When your past customers are asked for a recommendation, will your business be top of mind?  Or will they respond that they used a company that did great work five years ago but are not sure the firm is still in business. If you have lost track of your past customers, you’re letting gold slip through your fingers because nothing comes close to a personal recommendation when people are ready to buy.

Customer cultivation is an art and a science: the art is in providing helpful information; the science is in establishing a process that makes follow-up contacts routine.

 Creating a Process
Work with your marketing people to plan a schedule of how you will regularly contact customers you have worked with during the past five years. There are many possibilities: a monthly email, a quarterly newsletter, a seasonal card, a phone call, a letter or handwritten note, or a combination of these tools.

Remember the No. 1 rule: do not waste your awesome customer’s time. Every contact must offer something of value: it could be informative, thought-provoking, entertaining, or generous.  People are inundated with computer-generated emails that have little relevance to them and their daily lives. You must be sure that every communication you send adds value.

Develop a schedule and stick to it. You may not want to touch past customers more than monthly in order to avoid over-exposure. It’s far better to produce a few quality contacts a year than send out bi-monthly generic emails they’ll just delete.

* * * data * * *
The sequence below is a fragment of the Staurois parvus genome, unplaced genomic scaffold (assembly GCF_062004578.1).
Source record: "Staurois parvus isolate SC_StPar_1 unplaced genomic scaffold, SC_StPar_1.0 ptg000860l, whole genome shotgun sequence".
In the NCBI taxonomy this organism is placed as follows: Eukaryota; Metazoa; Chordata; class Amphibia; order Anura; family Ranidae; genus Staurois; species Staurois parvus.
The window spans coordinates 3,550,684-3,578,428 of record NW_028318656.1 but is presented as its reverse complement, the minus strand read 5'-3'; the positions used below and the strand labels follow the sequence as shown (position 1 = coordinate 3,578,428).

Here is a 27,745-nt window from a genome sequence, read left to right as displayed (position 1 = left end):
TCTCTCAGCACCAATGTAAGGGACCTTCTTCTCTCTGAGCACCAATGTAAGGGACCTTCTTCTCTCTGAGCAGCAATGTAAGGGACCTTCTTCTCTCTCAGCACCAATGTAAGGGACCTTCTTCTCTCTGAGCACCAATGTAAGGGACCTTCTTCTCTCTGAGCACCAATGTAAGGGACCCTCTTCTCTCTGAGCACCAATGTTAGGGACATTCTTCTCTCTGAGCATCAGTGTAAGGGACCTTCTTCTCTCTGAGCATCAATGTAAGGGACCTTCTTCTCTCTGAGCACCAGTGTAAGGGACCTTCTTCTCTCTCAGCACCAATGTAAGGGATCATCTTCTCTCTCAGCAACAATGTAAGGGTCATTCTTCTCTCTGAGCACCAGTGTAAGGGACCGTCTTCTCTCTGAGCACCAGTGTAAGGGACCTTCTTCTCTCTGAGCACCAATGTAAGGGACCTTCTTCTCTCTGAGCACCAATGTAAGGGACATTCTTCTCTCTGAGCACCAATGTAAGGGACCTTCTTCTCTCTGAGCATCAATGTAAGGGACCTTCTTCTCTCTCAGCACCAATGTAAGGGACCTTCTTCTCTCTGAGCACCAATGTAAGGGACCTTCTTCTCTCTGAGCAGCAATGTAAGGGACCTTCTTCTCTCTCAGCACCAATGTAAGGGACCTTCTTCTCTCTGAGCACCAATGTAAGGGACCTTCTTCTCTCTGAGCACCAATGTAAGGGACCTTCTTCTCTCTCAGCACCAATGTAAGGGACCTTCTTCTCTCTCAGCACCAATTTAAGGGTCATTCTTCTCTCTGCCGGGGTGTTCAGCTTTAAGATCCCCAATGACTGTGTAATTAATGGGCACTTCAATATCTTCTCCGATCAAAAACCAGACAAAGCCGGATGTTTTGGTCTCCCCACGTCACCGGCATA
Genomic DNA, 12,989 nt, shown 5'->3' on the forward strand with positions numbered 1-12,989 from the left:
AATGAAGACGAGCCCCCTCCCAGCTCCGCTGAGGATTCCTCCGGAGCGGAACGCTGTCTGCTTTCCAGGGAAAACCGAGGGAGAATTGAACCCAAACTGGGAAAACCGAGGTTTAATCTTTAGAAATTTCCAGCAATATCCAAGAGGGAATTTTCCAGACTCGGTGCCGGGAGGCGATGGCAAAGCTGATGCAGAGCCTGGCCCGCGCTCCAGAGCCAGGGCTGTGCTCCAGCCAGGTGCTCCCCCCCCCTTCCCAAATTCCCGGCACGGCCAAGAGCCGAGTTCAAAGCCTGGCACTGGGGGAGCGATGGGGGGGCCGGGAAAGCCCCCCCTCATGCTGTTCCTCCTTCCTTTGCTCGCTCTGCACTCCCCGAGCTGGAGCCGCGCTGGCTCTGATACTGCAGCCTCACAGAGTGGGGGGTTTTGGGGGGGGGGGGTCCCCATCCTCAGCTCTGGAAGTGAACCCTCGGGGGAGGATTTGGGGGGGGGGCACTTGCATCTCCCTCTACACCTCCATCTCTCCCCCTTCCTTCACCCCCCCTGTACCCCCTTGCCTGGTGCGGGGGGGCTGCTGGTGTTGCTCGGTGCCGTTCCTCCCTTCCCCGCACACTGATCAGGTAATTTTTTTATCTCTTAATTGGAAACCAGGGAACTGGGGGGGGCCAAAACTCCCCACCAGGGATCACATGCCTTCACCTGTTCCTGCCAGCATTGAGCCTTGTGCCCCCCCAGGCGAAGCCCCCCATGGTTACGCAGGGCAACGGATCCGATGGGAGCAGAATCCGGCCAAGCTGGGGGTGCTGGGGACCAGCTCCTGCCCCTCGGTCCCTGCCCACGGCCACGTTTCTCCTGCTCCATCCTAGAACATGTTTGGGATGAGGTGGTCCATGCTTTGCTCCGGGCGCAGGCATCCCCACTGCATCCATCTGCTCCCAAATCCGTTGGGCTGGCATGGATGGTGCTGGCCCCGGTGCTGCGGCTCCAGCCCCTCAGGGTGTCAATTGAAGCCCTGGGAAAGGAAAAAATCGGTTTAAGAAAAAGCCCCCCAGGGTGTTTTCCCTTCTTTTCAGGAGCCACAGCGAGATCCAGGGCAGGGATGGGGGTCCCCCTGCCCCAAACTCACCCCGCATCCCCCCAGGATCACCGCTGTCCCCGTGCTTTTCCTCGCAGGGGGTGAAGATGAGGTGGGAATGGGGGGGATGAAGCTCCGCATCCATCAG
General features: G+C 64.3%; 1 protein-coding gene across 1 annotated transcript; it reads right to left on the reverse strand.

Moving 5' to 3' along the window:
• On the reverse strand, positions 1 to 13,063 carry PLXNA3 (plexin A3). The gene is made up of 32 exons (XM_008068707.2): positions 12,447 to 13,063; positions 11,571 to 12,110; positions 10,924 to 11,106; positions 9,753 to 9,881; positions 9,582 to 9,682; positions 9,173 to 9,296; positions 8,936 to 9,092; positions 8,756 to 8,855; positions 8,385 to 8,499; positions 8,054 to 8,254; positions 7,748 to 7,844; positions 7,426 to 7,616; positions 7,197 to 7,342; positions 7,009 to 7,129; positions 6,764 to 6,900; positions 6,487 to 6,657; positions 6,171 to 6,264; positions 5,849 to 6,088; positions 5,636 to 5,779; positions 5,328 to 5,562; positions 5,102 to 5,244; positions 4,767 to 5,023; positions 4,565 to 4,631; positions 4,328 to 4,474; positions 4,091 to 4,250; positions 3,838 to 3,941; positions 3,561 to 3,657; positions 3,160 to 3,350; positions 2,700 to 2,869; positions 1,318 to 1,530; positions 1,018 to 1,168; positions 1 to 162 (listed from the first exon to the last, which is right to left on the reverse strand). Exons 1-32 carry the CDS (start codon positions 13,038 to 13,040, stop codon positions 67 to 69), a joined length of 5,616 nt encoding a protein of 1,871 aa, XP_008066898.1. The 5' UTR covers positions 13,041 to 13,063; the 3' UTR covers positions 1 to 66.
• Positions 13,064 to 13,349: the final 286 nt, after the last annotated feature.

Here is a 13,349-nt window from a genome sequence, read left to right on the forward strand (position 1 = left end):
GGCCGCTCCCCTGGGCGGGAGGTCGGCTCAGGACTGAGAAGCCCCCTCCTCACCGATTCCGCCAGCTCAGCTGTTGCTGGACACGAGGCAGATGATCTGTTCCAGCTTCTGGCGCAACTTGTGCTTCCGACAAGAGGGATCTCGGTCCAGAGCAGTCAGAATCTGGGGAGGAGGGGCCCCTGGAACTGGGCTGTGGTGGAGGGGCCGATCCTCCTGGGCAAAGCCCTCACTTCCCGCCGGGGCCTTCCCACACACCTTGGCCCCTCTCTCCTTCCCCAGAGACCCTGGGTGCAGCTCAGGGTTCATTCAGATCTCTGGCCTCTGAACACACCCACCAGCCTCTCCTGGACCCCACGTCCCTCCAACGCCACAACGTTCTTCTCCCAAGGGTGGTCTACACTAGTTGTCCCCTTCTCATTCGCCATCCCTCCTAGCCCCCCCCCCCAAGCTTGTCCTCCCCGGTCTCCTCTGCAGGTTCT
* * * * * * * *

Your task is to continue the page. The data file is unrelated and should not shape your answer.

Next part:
Creating a Message of Value
Plan your headlines or subject lines carefully. In an email, the subject is the most important line of the email because your readers will either click or delete based on whether they judge that the email is worth their time to open. The same goes for articles. If the headline doesn’t interest them or comes across as too promotional, your message will be lost.

Look for quality material you can re-package for your customers. Don’t plagiarize, but do check out government agencies, associations and non-profits that provide valuable information about such topics as hurricane preparedness or protecting your property from flood damage, wildfires, earthquakes, freezing temperatures or severe storms. Most information is provided as a public service and the agencies want it distributed as broadly as possible. Just cite the source.

Remember the value of a personal connection. Sending a pre-printed card is not effective, but if you jot down a personal note to show you took time to think about that awesome customer, the card will be read and remembered.

Cultivating the awesome customer is a long-term proposition that requires planning and effort. But with the right combination of contacts over a period of years, you can have that past customer remembering that you are an awesome contractor. And that’s a reaction that is well worth the effort.